Multiple Sclerosis a Case of Bad Nerves

Have you ever spent too much time in an awkward sitting position until your hip fell numbingly asleep? Or maybe you’ve experienced the painful, tightening sensation a blood pressure cuff makes when an overzealous nurse pumps it up too tightly.

Perhaps you’ve spent too much time outdoors on some frosty evening, chilling your feet into tingling, deadened appendages? Most people experience these feelings occasionally, and are perfectly healthy individuals with no sign of illness.

Magnify these bizarre sensations tenfold, and you will get a pretty good idea of what it feels like to have an impaired nervous system on a full-time basis. This unpleasant sensory sensation, known as paresthesias, is just one of the many symptoms that occur in the neurological disease, multiple sclerosis.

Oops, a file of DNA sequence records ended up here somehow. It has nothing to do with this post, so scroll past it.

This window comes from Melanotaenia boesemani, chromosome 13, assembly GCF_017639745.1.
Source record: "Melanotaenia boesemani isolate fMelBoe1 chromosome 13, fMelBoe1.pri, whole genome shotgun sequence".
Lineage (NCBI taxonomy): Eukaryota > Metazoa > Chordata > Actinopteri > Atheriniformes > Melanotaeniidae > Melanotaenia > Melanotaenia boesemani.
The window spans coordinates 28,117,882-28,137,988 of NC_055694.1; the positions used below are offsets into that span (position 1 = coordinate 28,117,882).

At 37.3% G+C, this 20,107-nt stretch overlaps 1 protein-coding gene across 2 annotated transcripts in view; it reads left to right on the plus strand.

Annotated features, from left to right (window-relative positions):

What is Multiple Sclerosis?

Multiple Sclerosis (MS) is characterized by multiple areas of damage and scarring (sclerosis) to the nerve fibers of the brain and spinal cord. Although research has brought us closer to understanding the disease process, its cause is not yet fully known, nor is there a cure.

What we do know is that MS is not a contagious disease, nor is it considered genetic, although some recent studies suggest a familial predisposition. MS affects an estimated 350,000 to 500,000 Americans, with women nearly twice as likely to contract the disease as men. On average, the age of onset is between 20 to 40 years old, and geographically, the disease occurs more frequently in northern climates.

Scientific evidence strongly suggests that MS is an autoimmune disorder in which the body’s immune system ravages its own cells.

In MS, the nerve cells are under siege and the resultant fallout affects the entire body. This fallout can cause the affected person to exhibit a diverse number of seemingly unrelated symptoms.

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